In the two weeks since the Referendum, what have those who campaigned for both sides been doing?
Not those activists that are politically affiliated, what about those from the grass roots level who got involved? Those who for the first time decided that this issue was important enough for them to vote. With a turnout of over 80% for the referendum, there are many who were involved on both sides of the coin, what are they doing now?
From having a chance to make a choice in their future, everything seems to have gone back to the way it was before. “You’ve done your bit now leave it to us professional politicians”. A less than subtle way of being told to keep out.
For those who enjoyed that involvement and are not happy to sit back and watch the ususal suspects carry on as before, here are a couple of suggestions.
Attend meetings – There are meetings all over the place. One of the best to attend is your local Community Council meeting. Normally there is a representative or two from your District Council there which means you can ask questions and see what is happening in your area. You should be able to find out about your Community Council on your District Council web page.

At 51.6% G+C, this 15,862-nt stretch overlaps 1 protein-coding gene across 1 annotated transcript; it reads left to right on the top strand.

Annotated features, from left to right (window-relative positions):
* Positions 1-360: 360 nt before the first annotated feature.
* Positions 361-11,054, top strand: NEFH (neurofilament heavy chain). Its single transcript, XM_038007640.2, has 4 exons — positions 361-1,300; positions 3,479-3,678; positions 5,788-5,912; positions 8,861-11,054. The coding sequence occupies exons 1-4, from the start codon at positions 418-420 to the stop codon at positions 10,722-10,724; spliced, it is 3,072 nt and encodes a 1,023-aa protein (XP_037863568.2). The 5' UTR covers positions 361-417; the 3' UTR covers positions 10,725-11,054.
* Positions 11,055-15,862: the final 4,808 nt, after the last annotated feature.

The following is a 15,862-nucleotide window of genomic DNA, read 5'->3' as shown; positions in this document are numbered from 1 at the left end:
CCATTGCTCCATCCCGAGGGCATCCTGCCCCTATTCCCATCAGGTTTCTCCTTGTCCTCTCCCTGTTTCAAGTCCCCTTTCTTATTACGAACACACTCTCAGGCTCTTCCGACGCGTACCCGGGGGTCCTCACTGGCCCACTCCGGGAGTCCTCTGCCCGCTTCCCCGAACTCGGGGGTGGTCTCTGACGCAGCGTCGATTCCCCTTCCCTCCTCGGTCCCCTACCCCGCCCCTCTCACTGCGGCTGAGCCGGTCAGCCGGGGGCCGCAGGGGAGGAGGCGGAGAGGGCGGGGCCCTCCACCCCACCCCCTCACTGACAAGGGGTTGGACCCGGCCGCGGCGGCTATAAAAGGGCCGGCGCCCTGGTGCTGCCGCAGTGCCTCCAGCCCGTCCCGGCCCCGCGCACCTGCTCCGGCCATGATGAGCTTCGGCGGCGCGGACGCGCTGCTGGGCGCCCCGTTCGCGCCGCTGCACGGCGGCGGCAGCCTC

In recent years some Community Councils have been struggling for members, however it is a community group that is consulted by the District Council on many things. So if you want know what is going on and have some input to your community, then go to these meetings. They normally discuss things like planning, community projects, parking, policing etc.
If you want to make a difference to your local community then this is the place to start. Questions are taken from members of the public at these meetings, usually at the end of the meeting. This means that if there is some research to be done they can do it before the next meeting, where the point you raised should be put forward with answers or at least a suggestion of where answers can be found.
Also check and see if there is a local residents committee or something similar. These groups can also have a say in what happens in local communities. Town hall groups are another place where you can find a wealth of information about what is going on locally.
So if you were involved in the build up to the Referendum, why not continue being involved. Maybe by starting at the grass roots level you can ensure that you and those you know are kept involved and help make changes for the better in your local community.